Case 2: Novel Agents in Late-Stage Clinical Trials for HER2+ MBC


Ruta Rao, MD: Dr Tolaney, can you comment on any other novel agents that are being investigated in late-stage clinical trials for our HER2 [human epidermal growth factor receptor 2]–positive metastatic breast cancer patients, including anything presented at ASCO [American Society of Clinical Oncology Annual Meeting] 2020?

Sara Tolaney, MD, MPH: We’ve touched upon several approvals that we’ve seen this year for HER2-positive metastatic disease, including trastuzumab deruxtecan as well as the HER2CLIMB trial regimen, and we also have approval for capecitabine-neratinib. In terms of other novel HER2-directed therapies, there is an agent called margetuximab, which is a novel monoclonal antibody against HER2 that has an engineered Fc receptor, so it increases binding to CD16A to increase antibody-dependent cellular cytotoxicity. This agent was studied in the SOPHIA trial. This was a randomized phase 3 study for patients who had progressed on 2 prior anti-HER2 therapies, including pertuzumab, and patients were randomized to receive chemotherapy with margetuximab or chemotherapy with trastuzumab. Initially, we had seen data in which there was a modest improvement in progression-free survival [PFS], and the updated PFS data suggest only a 1.3-month difference between the 2 arms, favoring margetuximab. We then saw the second interim analysis for overall survival [OS] at San Antonio [Breast Cancer Symposium] in 2019, which did not find a statistically significant improvement in OS but rather a little under a 2-month difference in survival between the 2 arms.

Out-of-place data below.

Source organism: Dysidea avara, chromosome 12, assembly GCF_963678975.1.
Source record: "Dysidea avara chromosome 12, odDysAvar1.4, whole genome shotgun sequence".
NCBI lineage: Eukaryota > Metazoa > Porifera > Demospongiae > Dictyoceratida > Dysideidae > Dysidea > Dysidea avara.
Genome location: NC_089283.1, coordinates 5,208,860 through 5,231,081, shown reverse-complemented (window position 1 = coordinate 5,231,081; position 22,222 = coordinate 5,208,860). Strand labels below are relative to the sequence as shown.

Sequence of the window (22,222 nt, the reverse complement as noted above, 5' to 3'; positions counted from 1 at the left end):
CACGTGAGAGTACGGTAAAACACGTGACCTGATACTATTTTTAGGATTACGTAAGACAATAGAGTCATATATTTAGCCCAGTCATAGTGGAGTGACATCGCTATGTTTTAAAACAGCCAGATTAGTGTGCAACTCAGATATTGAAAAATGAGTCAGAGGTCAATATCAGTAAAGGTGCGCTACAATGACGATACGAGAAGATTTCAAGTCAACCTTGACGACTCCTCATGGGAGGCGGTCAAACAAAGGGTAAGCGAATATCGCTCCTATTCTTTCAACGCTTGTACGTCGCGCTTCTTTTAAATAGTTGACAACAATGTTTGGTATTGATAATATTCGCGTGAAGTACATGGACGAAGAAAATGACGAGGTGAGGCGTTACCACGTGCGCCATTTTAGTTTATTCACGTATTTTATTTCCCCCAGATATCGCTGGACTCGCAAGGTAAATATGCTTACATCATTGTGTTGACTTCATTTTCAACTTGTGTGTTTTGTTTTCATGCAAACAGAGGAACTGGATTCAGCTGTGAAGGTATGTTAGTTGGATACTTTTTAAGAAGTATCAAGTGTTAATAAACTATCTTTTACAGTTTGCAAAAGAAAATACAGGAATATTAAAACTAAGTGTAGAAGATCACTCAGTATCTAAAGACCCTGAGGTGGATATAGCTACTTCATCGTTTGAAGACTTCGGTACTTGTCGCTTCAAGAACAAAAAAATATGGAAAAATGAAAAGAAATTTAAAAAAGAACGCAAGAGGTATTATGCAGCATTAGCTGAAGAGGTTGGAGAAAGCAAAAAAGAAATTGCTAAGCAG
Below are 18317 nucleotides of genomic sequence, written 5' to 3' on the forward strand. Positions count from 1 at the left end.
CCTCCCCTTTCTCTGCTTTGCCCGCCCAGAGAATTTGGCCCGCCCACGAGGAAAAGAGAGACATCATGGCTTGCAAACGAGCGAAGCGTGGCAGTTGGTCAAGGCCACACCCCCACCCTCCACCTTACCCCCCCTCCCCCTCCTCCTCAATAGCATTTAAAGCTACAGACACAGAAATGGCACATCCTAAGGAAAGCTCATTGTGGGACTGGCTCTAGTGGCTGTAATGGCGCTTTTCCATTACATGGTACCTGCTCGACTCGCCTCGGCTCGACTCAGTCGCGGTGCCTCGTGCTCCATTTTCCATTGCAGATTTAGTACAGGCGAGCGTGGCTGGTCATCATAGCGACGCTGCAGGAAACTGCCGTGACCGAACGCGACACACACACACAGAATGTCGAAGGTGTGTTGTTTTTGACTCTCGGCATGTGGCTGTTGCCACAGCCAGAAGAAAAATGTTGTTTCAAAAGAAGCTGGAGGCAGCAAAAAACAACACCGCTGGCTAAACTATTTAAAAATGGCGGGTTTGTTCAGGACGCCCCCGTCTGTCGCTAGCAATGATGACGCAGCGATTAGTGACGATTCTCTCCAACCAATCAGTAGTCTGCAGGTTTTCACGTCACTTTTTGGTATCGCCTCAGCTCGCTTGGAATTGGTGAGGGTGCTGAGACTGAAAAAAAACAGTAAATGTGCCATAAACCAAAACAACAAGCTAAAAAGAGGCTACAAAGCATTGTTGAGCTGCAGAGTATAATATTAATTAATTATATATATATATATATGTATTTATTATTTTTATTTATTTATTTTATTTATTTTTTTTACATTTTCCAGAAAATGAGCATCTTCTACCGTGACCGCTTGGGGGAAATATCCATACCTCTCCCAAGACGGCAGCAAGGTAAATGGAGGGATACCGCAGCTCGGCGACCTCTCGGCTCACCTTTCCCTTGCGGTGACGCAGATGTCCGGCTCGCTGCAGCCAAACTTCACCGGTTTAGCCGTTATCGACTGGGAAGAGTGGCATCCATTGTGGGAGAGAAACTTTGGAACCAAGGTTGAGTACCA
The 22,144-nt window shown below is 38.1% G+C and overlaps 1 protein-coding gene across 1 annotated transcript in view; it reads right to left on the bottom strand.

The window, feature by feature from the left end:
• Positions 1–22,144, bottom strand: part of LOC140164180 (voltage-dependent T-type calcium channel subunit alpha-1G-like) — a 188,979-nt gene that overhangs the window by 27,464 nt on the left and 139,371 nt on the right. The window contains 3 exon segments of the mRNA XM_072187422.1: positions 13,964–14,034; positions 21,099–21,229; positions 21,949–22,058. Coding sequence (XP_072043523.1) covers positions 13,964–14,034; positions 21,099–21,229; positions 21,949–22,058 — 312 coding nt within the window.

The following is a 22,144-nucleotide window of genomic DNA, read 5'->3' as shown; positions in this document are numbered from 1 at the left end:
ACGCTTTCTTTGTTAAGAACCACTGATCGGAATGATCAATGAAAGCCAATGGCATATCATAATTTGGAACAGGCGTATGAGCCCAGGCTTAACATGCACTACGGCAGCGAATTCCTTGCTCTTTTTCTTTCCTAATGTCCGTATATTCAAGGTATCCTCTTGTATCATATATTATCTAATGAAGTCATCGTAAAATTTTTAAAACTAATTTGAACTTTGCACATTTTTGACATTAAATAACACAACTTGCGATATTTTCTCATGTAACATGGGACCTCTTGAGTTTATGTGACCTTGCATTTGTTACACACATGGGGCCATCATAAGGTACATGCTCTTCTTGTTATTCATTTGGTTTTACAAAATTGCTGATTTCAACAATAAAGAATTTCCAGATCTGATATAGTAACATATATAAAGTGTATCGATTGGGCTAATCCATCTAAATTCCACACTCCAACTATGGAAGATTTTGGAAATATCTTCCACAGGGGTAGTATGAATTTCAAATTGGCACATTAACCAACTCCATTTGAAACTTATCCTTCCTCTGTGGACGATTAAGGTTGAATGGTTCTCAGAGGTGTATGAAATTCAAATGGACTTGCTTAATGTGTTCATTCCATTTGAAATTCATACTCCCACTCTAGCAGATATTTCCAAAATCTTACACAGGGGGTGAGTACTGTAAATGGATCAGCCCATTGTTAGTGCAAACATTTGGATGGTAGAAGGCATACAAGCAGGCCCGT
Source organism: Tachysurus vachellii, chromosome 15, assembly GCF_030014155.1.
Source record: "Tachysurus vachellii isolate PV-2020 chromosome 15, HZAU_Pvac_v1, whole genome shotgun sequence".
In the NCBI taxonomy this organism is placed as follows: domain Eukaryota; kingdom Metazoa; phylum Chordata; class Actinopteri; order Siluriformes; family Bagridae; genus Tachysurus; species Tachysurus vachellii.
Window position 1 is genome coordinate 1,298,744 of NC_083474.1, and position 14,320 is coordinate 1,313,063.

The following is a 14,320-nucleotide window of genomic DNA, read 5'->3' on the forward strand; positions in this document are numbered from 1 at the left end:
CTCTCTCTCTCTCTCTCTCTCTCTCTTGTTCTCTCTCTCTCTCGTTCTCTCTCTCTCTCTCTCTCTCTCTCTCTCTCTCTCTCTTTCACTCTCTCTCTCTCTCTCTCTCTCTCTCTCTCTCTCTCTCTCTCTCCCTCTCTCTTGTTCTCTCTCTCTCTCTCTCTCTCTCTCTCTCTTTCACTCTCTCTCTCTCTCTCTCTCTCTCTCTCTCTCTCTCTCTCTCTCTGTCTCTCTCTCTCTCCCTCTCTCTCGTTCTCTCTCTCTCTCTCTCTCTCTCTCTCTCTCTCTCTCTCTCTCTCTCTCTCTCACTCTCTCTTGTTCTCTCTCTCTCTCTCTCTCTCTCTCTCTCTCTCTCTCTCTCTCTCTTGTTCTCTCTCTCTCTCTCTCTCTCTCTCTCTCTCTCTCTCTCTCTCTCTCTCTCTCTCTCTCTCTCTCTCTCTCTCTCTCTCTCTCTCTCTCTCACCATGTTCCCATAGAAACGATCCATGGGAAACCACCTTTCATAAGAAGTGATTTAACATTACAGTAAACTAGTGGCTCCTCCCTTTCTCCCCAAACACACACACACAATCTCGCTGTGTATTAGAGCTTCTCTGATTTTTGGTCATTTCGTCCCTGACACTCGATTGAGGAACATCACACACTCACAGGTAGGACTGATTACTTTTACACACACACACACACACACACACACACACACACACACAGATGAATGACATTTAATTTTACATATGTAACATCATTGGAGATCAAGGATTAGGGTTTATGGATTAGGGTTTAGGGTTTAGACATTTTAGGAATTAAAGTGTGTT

What was interesting about this agent is that the survival benefit seemed to be dependent on the genotype status. If a patient had a CD16A-F allele, they had about a 4-month improvement in overall survival with margetuximab, although it was not statistically significant. If you looked at those patients who had the V allele, which is a small population with only about 14% of patients, the trend was reversed. Trastuzumab seemed to perform better than margetuximab in the V allele population. This agent is under FDA review, so we’ll have to see if it leads to an approval for margetuximab as an alternative to trastuzumab with chemotherapy in the third-line setting and beyond and whether that approval could be genotype specific. We don’t know that at this point, but it certainly appears to be a promising agent, so hopefully there will be more to come with it.

In terms of other agents in this space, there is a lot of interest in thinking about immunotherapy for HER2-positive disease. We’ve seen some data from the KATE2 trial for T-DM1 [trastuzumab emtansine] plus or minus atezolizumab, suggesting a trend toward survival benefit in the PD-L1–positive subgroup of this study for the combination. There is a registration study in the first-line metastatic HER2-positive setting for THP [taxane-trastuzumab-pertuzumab], plus or minus atezolizumab, being run through the NRG [National Research Group]. That study is unselected for PD-L1 but will have a subgroup analysis looking at outcomes by PD-L1 status. Immunotherapy may have a role in this space in the future.

There are other novel agents that are being explored, including agents like novel HER2 TKIs [tyrosine kinase inhibitors], as well as other ADCs [antibody-drug conjugates] and bispecific antibodies. There is so much going on in the HER2 space, and hopefully all these agents will lead to further improvements in outcomes for our patients.

Transcript edited for clarity.

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